Northern Italy’s Piedmont (Piemonte in Italian) is justifiably famous for its top-shelf reds: think Barolo, Barbaresco, and Nizza Barbera. Those big reds tend to overshadow the fact that Piedmont is arguably Italy’s most diverse wine region. After all, this is where Gattinara, Moscato d’Asti, Ruche, and Grignolino also got their start. And often, the same stellar producers who are crafting Piedmont’s loftiest reds are also crafting great sippers from its lesser-known varieties—making Piedmont’s white wines an extraordinary value.
Sitting right at the Ligurian border, Gavi was the first white wine to earn Italy’s top-tier DOCG (Denominazione di Origine Controllata e Garantita) status, and Lot 820 displays in vibrant detail why that accolade is so well deserved. Sourced from a top winery in the Langhe district of the Piedmont region in the Northwest of Italy, Lot 820 is made from select vineyards with exceptional sun exposure and soil, with the Cortese grapes hand-picked at the end of September and undergoing a soft press and fermentation at 15-16°C for ten days. Made in a style of production that has hardly changed since 1876, this wine is an Italian classic and represents a terrific value at this price.
Since the 17th century, Gavi has been served alongside cuisine from Piedmont and Liguria, naturally creating one of northern Italy’s most versatile, food-friendly whites. With all of the minerality, wet stone, and citrus pith that this 2020 white is throwing around, you might think that you’ve found Piedmont’s drier, more sophisticated answer to high-end German Riesling. And you’d be right. Lot 820 pours a beautiful pale color in the glass with wafting notes of lemon pith, white flowers, and a wet river stone minerality. It might remind you of a bone-dry Riesling with those stony notes. It’s racy, eclectic, and vibrant and that wet stone minerality stands out as a bounty of mouthwatering acidity on the palate, accompanied by tart lemon and lime zest, and finishes long and lean with a saline edge. This wine will bring a refreshing element to any first course, serve as a dynamic palate-cleanser for rich casserole dishes, and it’s also ready for that delectable cheese course you prepared for dessert.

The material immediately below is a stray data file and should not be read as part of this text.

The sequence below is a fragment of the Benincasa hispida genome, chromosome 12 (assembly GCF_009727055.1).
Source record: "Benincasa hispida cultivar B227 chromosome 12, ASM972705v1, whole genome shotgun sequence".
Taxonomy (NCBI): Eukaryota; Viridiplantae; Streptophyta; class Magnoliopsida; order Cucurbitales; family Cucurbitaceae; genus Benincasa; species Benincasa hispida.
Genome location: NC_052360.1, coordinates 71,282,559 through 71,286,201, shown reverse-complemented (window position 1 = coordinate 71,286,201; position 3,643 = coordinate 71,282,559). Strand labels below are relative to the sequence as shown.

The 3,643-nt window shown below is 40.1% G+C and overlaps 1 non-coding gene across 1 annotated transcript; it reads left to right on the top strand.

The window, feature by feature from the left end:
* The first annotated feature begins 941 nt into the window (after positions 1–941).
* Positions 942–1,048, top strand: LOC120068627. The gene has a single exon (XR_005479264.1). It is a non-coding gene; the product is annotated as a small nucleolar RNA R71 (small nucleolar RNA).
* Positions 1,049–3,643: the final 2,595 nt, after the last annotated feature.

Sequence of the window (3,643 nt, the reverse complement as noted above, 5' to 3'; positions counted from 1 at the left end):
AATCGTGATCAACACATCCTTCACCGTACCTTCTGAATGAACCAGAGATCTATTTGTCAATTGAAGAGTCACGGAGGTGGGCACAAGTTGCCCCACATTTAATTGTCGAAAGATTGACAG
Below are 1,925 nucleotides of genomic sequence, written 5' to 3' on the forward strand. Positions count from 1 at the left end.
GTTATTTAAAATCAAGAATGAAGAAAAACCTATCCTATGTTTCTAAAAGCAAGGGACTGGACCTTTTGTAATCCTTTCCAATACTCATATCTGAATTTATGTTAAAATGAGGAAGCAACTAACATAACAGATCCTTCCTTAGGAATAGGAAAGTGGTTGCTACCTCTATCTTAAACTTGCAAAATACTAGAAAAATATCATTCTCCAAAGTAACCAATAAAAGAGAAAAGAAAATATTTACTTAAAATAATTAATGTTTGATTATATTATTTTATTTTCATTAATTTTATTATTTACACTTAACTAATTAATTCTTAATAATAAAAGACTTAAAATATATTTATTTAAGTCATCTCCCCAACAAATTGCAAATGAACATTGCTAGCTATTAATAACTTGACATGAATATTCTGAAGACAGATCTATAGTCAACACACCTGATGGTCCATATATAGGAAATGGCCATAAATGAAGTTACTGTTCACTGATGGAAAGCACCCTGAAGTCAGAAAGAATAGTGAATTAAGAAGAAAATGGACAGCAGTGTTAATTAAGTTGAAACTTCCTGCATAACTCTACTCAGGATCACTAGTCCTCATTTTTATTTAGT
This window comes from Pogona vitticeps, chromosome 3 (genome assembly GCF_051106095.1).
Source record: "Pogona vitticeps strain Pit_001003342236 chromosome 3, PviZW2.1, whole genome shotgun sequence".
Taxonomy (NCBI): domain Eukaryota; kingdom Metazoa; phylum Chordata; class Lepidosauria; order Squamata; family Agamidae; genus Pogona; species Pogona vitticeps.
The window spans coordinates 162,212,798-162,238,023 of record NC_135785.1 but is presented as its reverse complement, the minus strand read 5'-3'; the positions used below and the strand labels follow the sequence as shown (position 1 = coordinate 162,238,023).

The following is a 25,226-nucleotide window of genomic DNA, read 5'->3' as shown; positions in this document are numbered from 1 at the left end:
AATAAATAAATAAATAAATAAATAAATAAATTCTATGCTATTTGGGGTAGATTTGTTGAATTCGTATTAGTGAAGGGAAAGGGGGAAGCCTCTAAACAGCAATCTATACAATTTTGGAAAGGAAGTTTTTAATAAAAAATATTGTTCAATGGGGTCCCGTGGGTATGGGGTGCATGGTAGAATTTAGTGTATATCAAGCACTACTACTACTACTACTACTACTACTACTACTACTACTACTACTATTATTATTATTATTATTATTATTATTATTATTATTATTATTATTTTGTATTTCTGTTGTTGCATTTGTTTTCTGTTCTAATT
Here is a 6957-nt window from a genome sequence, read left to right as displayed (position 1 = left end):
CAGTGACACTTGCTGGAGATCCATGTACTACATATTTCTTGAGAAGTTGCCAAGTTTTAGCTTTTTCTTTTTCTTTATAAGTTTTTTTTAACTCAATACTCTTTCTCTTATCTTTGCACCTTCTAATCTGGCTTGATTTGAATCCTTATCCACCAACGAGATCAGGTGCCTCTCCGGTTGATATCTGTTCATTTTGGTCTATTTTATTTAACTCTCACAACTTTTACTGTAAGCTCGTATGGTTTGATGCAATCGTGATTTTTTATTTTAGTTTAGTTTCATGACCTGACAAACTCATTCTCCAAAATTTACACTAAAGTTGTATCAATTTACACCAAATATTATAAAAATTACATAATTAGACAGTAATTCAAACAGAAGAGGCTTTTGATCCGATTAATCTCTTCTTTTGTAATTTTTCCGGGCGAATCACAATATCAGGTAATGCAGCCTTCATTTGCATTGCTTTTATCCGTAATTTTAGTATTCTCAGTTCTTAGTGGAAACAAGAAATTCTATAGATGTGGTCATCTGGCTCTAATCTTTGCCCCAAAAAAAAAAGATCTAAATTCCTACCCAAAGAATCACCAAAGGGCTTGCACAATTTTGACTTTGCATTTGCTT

Watch as Chris Lafleur, Sommeliers Creed for Cameron Hughes walks us through a tasting.